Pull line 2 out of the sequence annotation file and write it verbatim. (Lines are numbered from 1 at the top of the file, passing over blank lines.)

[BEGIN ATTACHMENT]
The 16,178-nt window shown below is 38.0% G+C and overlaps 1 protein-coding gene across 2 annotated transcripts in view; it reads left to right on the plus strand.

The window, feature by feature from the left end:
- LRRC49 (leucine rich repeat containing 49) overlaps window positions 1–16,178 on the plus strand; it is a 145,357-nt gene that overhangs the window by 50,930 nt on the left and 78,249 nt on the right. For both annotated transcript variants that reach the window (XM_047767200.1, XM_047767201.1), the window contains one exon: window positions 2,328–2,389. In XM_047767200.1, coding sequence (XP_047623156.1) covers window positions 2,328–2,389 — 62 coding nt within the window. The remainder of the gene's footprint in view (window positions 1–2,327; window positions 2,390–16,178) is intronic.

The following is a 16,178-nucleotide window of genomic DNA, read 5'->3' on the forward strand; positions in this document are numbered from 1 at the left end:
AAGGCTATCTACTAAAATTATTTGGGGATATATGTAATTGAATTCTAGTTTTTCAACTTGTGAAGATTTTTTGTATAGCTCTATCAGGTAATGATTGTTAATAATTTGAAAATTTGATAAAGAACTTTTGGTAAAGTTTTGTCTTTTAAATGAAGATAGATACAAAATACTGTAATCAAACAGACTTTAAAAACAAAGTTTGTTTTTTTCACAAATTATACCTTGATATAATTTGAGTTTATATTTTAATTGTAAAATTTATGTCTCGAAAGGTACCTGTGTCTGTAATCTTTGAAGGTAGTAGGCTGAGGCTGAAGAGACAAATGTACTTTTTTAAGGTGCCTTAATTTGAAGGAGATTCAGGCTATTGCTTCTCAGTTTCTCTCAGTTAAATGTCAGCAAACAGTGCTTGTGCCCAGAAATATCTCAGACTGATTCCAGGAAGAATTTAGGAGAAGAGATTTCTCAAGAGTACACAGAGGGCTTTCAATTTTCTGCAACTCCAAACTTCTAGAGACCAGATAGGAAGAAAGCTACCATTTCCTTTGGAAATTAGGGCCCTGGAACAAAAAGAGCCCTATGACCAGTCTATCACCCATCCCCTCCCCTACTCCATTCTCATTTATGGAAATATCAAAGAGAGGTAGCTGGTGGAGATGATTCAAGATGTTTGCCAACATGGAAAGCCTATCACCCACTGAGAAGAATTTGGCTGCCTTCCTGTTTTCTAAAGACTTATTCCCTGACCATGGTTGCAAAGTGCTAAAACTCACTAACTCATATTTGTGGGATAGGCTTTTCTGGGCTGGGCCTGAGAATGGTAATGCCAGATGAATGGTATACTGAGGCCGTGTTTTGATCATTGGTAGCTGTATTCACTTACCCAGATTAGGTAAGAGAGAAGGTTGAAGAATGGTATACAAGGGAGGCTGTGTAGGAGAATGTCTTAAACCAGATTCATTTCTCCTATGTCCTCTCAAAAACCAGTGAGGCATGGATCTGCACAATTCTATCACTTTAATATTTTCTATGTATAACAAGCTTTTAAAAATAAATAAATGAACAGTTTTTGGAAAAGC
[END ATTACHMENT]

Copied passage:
The window, feature by feature from the left end: